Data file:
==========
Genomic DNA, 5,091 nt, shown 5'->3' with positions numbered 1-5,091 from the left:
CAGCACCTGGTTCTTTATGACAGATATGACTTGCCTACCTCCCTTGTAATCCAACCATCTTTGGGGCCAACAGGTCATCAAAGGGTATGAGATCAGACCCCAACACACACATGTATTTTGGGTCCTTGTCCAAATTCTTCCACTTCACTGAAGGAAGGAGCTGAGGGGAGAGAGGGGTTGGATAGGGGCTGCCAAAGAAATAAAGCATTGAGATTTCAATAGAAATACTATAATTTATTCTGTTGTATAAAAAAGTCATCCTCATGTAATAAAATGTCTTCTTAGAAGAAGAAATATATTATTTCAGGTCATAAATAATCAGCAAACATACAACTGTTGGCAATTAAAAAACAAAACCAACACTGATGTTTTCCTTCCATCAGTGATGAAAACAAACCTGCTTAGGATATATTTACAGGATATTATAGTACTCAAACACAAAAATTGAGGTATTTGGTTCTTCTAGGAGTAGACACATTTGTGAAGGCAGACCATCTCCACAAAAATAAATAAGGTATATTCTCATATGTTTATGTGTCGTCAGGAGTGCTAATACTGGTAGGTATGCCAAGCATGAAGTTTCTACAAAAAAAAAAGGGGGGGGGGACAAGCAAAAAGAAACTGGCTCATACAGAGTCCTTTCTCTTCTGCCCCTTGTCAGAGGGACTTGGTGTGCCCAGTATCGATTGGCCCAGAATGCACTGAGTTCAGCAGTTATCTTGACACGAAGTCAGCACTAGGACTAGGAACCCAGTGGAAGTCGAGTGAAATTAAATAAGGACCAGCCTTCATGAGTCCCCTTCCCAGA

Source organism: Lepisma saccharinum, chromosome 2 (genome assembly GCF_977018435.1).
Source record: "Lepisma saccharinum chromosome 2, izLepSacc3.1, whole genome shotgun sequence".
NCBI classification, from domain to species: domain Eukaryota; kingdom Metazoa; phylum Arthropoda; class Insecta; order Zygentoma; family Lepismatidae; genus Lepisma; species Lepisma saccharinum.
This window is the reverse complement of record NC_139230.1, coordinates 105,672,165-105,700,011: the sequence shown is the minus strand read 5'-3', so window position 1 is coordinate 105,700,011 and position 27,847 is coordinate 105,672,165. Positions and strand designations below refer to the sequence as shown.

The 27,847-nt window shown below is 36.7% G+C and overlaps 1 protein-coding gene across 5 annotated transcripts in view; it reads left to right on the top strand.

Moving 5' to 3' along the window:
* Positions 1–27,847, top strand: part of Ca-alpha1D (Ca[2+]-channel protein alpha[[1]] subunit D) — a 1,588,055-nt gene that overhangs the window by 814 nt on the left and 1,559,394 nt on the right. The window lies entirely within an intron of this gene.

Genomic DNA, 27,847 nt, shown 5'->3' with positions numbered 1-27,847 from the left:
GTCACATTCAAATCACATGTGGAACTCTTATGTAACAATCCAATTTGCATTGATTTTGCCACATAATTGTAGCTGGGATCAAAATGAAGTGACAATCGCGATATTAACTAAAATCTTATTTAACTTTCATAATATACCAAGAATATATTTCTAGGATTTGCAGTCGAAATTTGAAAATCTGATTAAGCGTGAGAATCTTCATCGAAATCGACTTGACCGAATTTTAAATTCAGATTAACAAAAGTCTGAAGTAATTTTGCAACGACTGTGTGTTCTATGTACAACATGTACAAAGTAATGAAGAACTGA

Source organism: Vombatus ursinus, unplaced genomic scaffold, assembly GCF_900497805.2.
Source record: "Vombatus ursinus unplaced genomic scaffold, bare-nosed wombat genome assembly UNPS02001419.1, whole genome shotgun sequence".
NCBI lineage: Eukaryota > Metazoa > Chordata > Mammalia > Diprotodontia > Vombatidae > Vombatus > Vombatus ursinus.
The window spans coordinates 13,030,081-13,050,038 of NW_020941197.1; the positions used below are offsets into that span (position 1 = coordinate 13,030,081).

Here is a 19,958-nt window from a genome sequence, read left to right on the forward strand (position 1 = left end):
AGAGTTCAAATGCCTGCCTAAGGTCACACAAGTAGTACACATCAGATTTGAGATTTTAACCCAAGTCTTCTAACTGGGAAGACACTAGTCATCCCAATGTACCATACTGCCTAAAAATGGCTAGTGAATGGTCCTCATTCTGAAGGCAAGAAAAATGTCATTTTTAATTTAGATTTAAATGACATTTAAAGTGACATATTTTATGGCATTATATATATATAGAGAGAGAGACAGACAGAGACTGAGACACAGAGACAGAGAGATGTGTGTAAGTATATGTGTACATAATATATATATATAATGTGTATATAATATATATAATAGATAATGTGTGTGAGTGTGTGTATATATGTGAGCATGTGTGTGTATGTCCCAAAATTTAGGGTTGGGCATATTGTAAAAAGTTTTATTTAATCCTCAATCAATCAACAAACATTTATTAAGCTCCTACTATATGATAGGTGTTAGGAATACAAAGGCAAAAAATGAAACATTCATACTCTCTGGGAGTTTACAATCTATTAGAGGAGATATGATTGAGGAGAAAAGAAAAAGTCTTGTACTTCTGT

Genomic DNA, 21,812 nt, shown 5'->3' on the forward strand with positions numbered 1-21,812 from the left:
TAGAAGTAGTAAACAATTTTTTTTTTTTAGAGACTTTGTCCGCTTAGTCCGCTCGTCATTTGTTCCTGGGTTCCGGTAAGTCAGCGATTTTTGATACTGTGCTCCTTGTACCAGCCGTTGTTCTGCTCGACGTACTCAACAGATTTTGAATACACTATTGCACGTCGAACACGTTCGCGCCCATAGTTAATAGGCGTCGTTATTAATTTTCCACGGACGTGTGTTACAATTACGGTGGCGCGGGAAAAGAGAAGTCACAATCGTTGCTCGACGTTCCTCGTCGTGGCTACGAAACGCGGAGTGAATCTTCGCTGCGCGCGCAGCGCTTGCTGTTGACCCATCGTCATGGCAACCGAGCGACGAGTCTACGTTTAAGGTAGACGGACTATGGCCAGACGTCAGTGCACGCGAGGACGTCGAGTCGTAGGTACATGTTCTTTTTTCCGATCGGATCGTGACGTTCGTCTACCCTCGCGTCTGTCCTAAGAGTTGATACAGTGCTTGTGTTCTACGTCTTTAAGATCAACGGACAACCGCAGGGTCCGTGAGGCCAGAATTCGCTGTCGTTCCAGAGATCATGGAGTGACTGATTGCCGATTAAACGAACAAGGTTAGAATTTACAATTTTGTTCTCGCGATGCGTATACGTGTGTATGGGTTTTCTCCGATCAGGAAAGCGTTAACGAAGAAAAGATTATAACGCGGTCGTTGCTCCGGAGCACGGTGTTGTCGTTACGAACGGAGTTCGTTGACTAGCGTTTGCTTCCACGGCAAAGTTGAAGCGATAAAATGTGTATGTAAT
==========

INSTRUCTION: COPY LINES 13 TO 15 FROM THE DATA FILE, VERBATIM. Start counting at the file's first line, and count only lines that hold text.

Source record: "Vombatus ursinus unplaced genomic scaffold, bare-nosed wombat genome assembly UNPS02001419.1, whole genome shotgun sequence".
NCBI lineage: Eukaryota > Metazoa > Chordata > Mammalia > Diprotodontia > Vombatidae > Vombatus > Vombatus ursinus.
The window spans coordinates 13,030,081-13,050,038 of NW_020941197.1; the positions used below are offsets into that span (position 1 = coordinate 13,030,081).